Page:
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Stump Sprouting 2 Years After Thinning in a Cherrybark Oak PlantationAuthor(s): Brian Roy Lockhart; Jim L. Chambers; Kristi L. Wharton
Source: In: Gen. Tech. Rep. SRS-48. Asheville, NC: U.S. Department of Agriculture, Forest Service, Southern Research Station. pg. 390-394
Publication Series: Miscellaneous Publication
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DescriptionStump sprouts are considered an important regeneration source in hardwood management, especially in upland oak-dominated forests. Less is known about stump sprouting in bottomland oak forests. Therefore, the objective of this study was to determine the success and growth of stump sprouts following 2 thinning levels, 70-75 percent of initial stocking (light thinning) and 45-50 percent of initial stocking (heavy thinning) in a 35 year-old cherrybark oak (Quercus pagoda Raf.) plantation in Concordia Parish, LA. Two growing seasons after thinning, cherrybark oak sprout success was 37 percent across the study site, a 200 percent decrease from the previous year. A severe drought occurred during this time and may have contributed to the low sprouting success. Stumps averaged 8.5 sprouts over the 2-year study period, and dominant sprouts were 82 inches tall. Results from this study indicate that greater weights should be placed on stump sprout potential in bottomland hardwood regeneration evaluation models.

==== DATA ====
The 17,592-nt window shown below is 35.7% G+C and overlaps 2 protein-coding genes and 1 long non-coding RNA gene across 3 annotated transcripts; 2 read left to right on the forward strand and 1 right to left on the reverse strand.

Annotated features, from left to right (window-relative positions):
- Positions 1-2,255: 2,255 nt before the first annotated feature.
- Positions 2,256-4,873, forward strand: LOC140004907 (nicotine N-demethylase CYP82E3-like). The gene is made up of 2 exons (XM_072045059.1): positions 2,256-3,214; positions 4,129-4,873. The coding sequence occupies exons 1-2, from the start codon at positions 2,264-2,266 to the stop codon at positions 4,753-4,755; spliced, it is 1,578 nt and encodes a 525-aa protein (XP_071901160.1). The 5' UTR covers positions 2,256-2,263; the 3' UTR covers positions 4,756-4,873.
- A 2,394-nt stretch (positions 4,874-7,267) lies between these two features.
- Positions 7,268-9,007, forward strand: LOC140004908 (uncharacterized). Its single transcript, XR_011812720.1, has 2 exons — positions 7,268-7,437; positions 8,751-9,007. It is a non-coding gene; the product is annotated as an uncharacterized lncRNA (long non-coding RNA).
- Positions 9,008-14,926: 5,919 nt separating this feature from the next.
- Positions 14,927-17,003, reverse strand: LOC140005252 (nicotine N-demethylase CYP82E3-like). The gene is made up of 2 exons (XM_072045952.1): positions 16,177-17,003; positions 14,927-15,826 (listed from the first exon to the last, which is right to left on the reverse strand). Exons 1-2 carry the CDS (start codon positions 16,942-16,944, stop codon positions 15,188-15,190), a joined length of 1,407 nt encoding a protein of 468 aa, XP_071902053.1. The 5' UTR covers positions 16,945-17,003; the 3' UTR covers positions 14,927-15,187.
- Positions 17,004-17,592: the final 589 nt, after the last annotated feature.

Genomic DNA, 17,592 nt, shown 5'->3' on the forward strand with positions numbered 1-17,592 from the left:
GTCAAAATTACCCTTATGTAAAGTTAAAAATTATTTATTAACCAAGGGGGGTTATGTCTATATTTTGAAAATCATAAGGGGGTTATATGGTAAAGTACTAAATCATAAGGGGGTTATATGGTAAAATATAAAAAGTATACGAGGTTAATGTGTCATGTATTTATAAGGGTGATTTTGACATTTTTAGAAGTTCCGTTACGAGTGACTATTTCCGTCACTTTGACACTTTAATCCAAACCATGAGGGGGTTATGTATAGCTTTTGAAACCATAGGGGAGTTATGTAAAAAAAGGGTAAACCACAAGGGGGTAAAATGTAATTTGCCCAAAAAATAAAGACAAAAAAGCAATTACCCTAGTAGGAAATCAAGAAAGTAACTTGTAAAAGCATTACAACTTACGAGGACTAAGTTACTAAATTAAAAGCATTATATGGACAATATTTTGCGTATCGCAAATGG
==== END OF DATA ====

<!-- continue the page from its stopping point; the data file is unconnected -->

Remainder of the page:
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CitationLockhart, Brian Roy; Chambers, Jim L.; Wharton, Kristi L. 2002. Stump Sprouting 2 Years After Thinning in a Cherrybark Oak Plantation. In: Gen. Tech. Rep. SRS-48. Asheville, NC: U.S. Department of Agriculture, Forest Service, Southern Research Station. pg. 390-394
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